GPs and pharmacists to administer jabs in €91m deal
All being well, the over-70s living at home will be on starter’s orders next month to get the Covid-19 vaccine.
The €91m deal with GPs and pharmacists to administer the jabs lays out a key piece of groundwork, although there are many hurdles to overcome still – not least, having enough vaccine.
Many of this age group will be relieved to hear their trusted GP is involved and that family doctors themselves and pharmacists have been busy lobbying for more clarity on their role.
GPs are asking people not to call them about a vaccine at this stage. No vaccine is available for them to give yet and detailed planning will be needed before any patients are called. It is estimated that there are 500,000 or more over-70s in the country and the vast majority are living at home.
GPs already have a database of patients they give the flu vaccine to every year. Although this will be useful, it will not capture everyone.
It is unclear whether the HSE portal – where people can register for the vaccine – will be in use next month, but community organisations will be playing a role in identifying people in this age cohort who could otherwise be missed. Dr Denis McCauley of the Irish Medical Organisation said the plan is to invite patients to the surgeries.
The campaign will start with those over 85 years of age and work downwards. It may be necessary to inoculate some people in their own homes. In anticipation of calls to surgeries, Dr McCauley said GPs will prioritise people according to age and then offer the vaccine to others as they become eligible.
The GPs will be mostly involved at first in giving the Oxford-AstraZeneca vaccine, which can be safely stored in their surgeries. It has yet to be approved, but it could get the green light at the end of next week. The next step is to get supplies – which will arrive in stages, so not all surgeries will get deliveries at once and there will be time gaps between doses. This is likely to lead to accusations of a postcode lottery, so it will be important that distribution is carried out transparently.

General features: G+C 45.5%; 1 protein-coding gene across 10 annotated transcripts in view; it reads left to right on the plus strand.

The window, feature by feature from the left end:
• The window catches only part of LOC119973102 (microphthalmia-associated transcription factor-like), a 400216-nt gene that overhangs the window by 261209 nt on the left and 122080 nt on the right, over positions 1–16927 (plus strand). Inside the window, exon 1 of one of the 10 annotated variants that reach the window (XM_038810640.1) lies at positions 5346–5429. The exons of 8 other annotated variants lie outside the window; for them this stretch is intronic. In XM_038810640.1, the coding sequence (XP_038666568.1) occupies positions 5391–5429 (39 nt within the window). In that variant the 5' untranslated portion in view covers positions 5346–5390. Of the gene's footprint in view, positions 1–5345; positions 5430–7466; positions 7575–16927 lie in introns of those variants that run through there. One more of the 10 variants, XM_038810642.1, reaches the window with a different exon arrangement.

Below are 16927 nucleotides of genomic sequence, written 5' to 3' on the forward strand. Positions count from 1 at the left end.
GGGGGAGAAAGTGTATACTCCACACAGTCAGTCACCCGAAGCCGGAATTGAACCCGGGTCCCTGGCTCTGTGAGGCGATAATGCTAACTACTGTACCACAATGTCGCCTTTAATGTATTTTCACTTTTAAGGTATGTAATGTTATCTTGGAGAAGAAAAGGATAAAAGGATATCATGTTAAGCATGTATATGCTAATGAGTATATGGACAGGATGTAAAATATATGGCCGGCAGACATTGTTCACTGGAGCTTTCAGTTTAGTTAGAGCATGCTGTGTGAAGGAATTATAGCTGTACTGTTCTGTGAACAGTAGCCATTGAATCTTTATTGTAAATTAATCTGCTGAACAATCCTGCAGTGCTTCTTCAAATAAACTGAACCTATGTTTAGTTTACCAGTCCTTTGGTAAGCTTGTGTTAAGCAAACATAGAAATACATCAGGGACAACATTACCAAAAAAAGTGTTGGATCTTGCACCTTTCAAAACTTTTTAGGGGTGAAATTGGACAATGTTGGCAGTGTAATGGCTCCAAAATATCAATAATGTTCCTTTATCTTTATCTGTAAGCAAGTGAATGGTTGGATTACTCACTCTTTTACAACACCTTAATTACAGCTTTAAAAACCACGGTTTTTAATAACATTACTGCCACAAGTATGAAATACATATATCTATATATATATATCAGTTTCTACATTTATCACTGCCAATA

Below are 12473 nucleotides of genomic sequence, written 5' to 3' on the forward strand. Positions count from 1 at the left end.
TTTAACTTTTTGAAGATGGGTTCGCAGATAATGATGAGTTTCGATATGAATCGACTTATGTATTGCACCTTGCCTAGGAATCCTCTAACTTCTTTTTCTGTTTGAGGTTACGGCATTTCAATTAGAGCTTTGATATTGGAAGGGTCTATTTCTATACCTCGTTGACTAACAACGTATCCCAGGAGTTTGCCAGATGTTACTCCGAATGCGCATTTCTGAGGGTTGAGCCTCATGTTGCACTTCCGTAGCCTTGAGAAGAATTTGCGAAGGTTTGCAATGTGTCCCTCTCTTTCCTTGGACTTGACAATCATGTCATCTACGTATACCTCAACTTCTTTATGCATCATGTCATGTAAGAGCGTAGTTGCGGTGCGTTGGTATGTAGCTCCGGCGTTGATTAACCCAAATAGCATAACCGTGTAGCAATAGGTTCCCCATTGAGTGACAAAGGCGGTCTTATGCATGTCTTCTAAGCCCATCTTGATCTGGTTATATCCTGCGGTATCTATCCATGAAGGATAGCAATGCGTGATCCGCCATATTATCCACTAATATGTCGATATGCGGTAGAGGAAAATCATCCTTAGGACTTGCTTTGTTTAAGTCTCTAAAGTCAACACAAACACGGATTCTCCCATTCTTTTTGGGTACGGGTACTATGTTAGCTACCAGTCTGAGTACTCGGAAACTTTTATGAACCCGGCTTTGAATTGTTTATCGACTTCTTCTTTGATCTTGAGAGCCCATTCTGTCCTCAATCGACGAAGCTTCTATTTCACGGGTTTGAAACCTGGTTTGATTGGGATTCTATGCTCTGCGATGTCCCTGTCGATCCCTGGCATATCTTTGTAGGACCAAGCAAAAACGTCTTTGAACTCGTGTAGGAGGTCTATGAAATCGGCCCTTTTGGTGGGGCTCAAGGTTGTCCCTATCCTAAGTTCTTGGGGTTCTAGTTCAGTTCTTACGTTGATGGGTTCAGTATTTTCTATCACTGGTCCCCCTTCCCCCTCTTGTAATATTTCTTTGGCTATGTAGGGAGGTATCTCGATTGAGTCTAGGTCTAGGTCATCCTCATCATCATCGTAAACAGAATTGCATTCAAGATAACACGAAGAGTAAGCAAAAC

A detailed plan has yet to be unveiled, but it is likely that some over-70s will receive the vaccine in mass vaccination centres similar to those set up for GPs in three locations last weekend. This may be possible when vaccinators become more experienced at handling the Pfizer vaccine, which has to be kept at very low temperatures, and the Moderna vaccine. Vaccination would be by invitation, and there would be a reserve list in case of surplus vaccine.
The vaccine will be free and there will be no administration fee. GPs will be paid by the HSE for each vaccination. For the two-dose vaccine, they will receive €50 – €25 per jab. The HSE will pay them a €10 administration fee. If one-dose vaccines are approved, the fee is an all-in €35. GPs who work in mass vaccination centres will be paid €120 an hour.
Whether people will have a choice of vaccine could potentially be an issue. The Oxford-AstraZeneca vaccine could be 70pc effective, versus 95pc for the Pfizer vaccine and 94.5pc for the Moderna vaccine.
Oxford-AstraZeneca’s vaccine could be up to 90pc effective with a combination of a half dose followed by a full second dose. It is unclear what combination will be licensed by the European Medicines Agency.
All three vaccines promise very good protection.
Pfizer-BioNTech is promising to substantially increase supplies from February.
Some people may want a vaccine that offers maximum protection, but we await more clarity on how this could be managed.
Health Minister Stephen Donnelly expects 140,000 doses to be given by Sunday to frontline healthcare workers, over-65s and staff in long-term care facilities.